NICC Membership

NICC is a non-profit artists initiative run by and for artists, it is founded by professional visual artists in order to advocate their rights. Our aim is to set up a qualitative social framework within which the autonomous artistic practice can develop professionally.

NICC functions as a mediator between the artists and the government, art organizations, and other actors in the cultural field. In addition to a program of social actions, reflection, and research, the NICC presents an artistic program of lectures, exhibitions, symposiums, and presentations on contemporary professional practice.

By becoming a member you help give a voice to artists.

Membership is free for the first year, In the second year, you will be asked for a donation. You can always support us, BE79 7350 4576 9133. If you make a donation please mention 'membership 2021'. Thank you!

By subscribing as a NICC member you will be kept informed monthly on all our activities, our events, and projects. Each joining member can apply to the board to become a member of the general meeting.

Fill in the form below to become a member.

Become a NICC member.

First name

Last name



Subscribe to the newsletter.

Spam protection

Type the text above in the box below:


Subscribe to our mailing list

Stay up to date with the NICC newsletter.

Erik Van Lieshout, Amalia Ulman

Politics without Poetics


Film projection Erik Van Lieshout  ( 7 pm )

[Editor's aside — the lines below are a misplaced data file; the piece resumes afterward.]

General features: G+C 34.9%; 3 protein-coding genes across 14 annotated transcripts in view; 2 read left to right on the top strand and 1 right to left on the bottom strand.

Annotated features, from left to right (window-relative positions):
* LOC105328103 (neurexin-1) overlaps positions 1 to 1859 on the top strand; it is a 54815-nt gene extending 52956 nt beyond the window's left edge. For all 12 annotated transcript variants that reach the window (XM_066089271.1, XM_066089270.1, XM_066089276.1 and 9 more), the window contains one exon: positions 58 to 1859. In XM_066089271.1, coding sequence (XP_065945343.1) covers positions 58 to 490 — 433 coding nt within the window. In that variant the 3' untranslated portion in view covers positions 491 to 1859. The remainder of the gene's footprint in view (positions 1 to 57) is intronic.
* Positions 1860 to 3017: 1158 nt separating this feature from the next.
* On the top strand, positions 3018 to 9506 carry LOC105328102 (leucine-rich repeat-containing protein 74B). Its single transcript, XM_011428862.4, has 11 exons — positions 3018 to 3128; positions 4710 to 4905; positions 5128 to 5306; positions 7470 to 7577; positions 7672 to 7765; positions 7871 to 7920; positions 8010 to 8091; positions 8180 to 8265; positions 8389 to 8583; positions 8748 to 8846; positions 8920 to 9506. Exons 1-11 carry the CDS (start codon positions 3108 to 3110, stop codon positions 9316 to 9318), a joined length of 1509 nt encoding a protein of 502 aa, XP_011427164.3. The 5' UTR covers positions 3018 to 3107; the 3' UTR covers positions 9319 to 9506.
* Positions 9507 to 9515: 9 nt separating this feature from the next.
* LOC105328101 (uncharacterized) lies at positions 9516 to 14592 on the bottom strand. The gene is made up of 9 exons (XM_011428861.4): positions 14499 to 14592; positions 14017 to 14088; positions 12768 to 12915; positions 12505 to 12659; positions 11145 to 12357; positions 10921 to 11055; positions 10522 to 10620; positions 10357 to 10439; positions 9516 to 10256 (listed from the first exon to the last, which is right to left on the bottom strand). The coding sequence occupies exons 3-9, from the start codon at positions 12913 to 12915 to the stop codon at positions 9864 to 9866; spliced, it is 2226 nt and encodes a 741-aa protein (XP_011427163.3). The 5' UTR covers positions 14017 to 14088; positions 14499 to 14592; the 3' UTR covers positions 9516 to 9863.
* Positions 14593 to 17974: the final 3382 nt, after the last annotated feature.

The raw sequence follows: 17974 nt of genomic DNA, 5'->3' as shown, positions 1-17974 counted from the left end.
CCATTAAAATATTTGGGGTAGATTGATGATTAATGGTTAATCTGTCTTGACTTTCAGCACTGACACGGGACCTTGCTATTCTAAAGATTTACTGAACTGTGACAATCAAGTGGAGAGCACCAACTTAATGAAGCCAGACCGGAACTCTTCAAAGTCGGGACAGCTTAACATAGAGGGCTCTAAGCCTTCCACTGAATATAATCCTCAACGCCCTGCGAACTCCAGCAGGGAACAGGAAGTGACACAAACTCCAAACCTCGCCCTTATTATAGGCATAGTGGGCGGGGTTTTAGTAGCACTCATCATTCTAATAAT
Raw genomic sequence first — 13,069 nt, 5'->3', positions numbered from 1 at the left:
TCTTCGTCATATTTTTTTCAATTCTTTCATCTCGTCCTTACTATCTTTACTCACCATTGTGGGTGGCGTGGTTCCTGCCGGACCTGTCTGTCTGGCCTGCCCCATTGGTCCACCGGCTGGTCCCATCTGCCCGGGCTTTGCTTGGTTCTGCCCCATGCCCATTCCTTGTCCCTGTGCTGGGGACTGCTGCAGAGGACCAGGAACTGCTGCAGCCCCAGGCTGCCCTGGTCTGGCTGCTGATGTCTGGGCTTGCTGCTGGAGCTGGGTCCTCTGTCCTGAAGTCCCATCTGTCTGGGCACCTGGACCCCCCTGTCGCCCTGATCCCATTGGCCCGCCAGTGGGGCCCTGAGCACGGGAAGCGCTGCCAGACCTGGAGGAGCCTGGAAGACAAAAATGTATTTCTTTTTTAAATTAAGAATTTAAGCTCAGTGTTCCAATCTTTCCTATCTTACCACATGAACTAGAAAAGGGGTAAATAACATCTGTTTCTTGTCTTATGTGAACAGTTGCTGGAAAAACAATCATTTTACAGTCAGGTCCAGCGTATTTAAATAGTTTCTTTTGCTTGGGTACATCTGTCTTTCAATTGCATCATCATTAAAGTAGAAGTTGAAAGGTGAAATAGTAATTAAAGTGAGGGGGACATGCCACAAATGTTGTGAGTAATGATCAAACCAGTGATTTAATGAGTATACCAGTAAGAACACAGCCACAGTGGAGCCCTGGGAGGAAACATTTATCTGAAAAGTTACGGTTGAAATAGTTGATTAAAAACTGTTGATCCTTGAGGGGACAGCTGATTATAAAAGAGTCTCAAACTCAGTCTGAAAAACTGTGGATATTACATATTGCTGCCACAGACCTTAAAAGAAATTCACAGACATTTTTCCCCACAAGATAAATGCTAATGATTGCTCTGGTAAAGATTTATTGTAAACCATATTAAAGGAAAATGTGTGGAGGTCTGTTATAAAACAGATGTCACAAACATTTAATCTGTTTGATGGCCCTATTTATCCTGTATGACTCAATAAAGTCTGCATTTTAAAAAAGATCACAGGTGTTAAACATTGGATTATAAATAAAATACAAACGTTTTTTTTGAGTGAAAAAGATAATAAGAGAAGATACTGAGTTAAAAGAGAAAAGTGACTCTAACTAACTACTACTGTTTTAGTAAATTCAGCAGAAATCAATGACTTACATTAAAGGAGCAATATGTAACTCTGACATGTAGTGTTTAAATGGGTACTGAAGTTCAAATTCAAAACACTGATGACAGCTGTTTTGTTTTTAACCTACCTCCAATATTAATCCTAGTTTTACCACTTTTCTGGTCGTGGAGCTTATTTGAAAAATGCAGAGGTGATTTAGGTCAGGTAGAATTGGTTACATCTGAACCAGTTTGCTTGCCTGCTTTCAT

Lecture by Erik Van Lieshout  ( 8 pm ) 

Skype lecture by Amalia Ulman  ( 9 pm ) 


On March 25th, NICC has the pleasure to invite you to Politics without Poetics II, the second event in the series, initiated and moderated by Dessislava Dimova and Filip Gilissen. Politics without Poetics II will present Erik van Lieshout’s film “The Workers” (2014, 50’), followed by a conversation with the artist, as well as a Skype lecture and conversation with artist Amalia Ulman.


Politics without Poetics was conceived as an attempt to uncover multiple artistic routes for configuring art as a political practice, weaving global, historical and future perspectives into the discussion.


Art today has become a space where politics proper can be imagined, rehearsed and even practiced, a kind of ‘poetic politics’—a staged ideal of politics, an artistic corrective of reality. In this context, can we formulate an idea of political art without poetics? What would an art without artistic unconscious be? A kind of pure construction, strategy, design? With this series we look into practices that enact the political within and through the limits of reality, refusing the nostalgia of utopian dreams or the hope of art’s "emancipatory effect".